In the foothills of World War Three?
Historically, the dates on which the ‘starting gun’ for previous global conflicts was fired is arguable; so too today.
"Historical justice obliges me to state that of the enemies who took up positions against us, the Greek soldier particularly fought with the highest courage. He capitulated only when further resistance had become impossible and useless."
Adolf Hitler addressing the Reichstag on 11 Dec 1941
"Either we are going to accept these draconian measures or it is the sudden death of our economy.."
Greek Reform Minister George Katrougalos, 13 July 2015
The trigger of the First World War is viewed as the assassination of Archduke Ferdinand of Austria on 28 June 1914: the formal end to that global conflict came about on 29 June 1919 with the signing of the Treaty of Versailles.
The imposed conditions forced Germany to disarm, make substantial territorial concessions, and pay reparations to certain countries that had formed the Entente powers.
In 1921 the total cost of these reparations was assessed at 132 billion Marks (roughly equivalent to £284 billion or $442 billion in 2015).
At the time economists, notably John Maynard Keynes, predicted that the treaty was too harsh — a "Carthaginian peace", and said the reparations figure was excessive and counter-productive.
What can be safely said is that the punitive conditions imposed on Germany provided Hitler with an expedient backdrop for his ‘Third Reich’ ambitions which led to the Second World War. By the late 1930s the Spanish Civil War, the Anschluss (annexation) of Austria, the occupation of the Sudetenland and the subsequent invasion of Czechoslovakia all became key components of the potent tinderbox that was Europe at that time.
While historians put the occupation of Poland on 1 September 1939 as the ‘start date’ the war was initially a European conflict. It was only with the bombing of Pearl Harbour in December 1941, and the subsequent American response, that the term ‘World War’ could be rightfully applied.
While Germany exercised its power then through military might during that conflict, what we are now seeing is a Europe dominated by a reunified German using its economic and political muscle to intimidate, dominate and control its European neighbours; not least those – currently Greece – which pose a threat to German self-interest.
Last year we holidayed in Crete. The island was invaded by Germany in 1941 and the memory of German occupation and war crimes is still very much part of the Greek mindset. During the most recent crisis cartoons have been appearing in Greek newspapers depicting Nazi symbolism while one street poster showed Angela Merkel dressed in an SS uniform.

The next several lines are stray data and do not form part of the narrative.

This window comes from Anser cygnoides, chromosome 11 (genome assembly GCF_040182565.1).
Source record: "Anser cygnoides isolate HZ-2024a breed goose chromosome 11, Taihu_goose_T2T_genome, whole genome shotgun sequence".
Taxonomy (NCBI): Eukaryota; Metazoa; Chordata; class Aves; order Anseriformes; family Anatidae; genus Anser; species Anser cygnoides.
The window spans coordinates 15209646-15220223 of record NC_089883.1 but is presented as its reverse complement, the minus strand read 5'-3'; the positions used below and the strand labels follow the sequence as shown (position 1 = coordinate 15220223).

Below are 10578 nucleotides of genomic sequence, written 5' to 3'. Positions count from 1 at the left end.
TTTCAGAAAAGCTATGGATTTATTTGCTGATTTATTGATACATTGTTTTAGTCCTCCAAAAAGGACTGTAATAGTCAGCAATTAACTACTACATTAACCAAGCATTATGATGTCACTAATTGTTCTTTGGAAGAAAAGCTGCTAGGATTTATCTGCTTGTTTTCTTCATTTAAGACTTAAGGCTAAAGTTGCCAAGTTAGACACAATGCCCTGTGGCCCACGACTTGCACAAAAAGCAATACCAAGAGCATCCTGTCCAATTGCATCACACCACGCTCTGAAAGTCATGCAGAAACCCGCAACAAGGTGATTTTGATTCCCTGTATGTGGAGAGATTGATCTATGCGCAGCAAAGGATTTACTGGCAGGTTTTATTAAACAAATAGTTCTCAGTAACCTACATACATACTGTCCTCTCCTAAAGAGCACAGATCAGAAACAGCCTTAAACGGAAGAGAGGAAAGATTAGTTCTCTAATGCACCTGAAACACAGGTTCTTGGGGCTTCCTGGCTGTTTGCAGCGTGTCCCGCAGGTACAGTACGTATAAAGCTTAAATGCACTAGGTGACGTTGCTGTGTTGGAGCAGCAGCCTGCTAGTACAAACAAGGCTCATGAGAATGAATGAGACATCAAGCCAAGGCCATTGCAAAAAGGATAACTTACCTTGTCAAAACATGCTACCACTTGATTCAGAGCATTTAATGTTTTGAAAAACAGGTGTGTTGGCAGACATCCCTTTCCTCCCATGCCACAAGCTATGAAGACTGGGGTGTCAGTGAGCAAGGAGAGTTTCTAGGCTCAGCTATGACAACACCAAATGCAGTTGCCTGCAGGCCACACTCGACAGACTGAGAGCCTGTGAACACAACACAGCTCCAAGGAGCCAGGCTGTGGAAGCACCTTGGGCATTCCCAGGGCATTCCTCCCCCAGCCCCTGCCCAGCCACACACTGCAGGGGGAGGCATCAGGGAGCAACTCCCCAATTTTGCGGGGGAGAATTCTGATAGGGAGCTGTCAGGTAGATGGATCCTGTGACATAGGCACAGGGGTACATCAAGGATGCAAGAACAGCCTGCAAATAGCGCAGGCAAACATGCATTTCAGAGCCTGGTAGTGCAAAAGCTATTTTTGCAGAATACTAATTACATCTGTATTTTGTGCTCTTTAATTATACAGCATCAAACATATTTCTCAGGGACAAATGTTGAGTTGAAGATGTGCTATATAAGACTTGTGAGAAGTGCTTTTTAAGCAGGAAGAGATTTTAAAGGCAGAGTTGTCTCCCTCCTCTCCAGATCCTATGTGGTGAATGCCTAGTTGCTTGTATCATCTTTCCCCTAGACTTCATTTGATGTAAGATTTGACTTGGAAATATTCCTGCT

While the indigenous Mediterranean culture, reckless borrowing and spending, tax evasion, pension benefits and political ineptitude may have brought the Greek people to their present situation, their creditors could be accused of irresponsible behaviour also. The money lent to Greece in the 'boom years' was substantial used to support the export-dependant German economy: top-marque autos roamed the streets of Athens. (In contrast, Porsche sales were down 68% to only 8 cars sold on the Greek market in 2013 – in 2007, Porsche sold 562 cars in Greece.)
Yet we now see the Greek nation and its people being summarily crushed by Germany in a manner not a million miles removed from what the latter suffered under the Treaty of Versailles. Germany now has the economic and political power to dominate not just Greece but the rest of Europe. In the recent crisis intervention even French opinion was sidelined.
While the immediate crisis of Greek default has passed, the humiliation, loss of sovereignty and continuing austerity provides ample cause for serious economic and socio-political turmoil in the days and months to come.
And while Greece has been in the crosshairs of German self-protectionism and bullying behaviour, the other southern European countries, and those beyond the Mediterranean rim, must be feeling rather vulnerable as Greece, as Cyprus before it, falls victim to the great European experiment.
Footnote: See article 'An Empire Strikes Back; Germany and Greece Crisis'
Greece is also caught up heavily in the intractable migrant crisis facing the EU. According to a Guardian report up to a thousand people every day are reaching the islands off the Greek mainland. Most of them come from Syria, Iraq and Afghanistan. Perhaps 10 percent are from Eritrea, Sudan or other countries in East Africa and the Middle East. They leave from 600 kilometers of difficult-to-patrol Turkish coastline for dozens of habitable islands in the Aegean sea.
Meanwhile across the world Islamic terrorism strikes at random and with apparent ease while Iran continues with its nuclear ambitions and its support of its Shia proxies in Iraq, Syria, Lebanon and Yemen which are steadily encircling the Sunni kingdom of Saudi Arabia.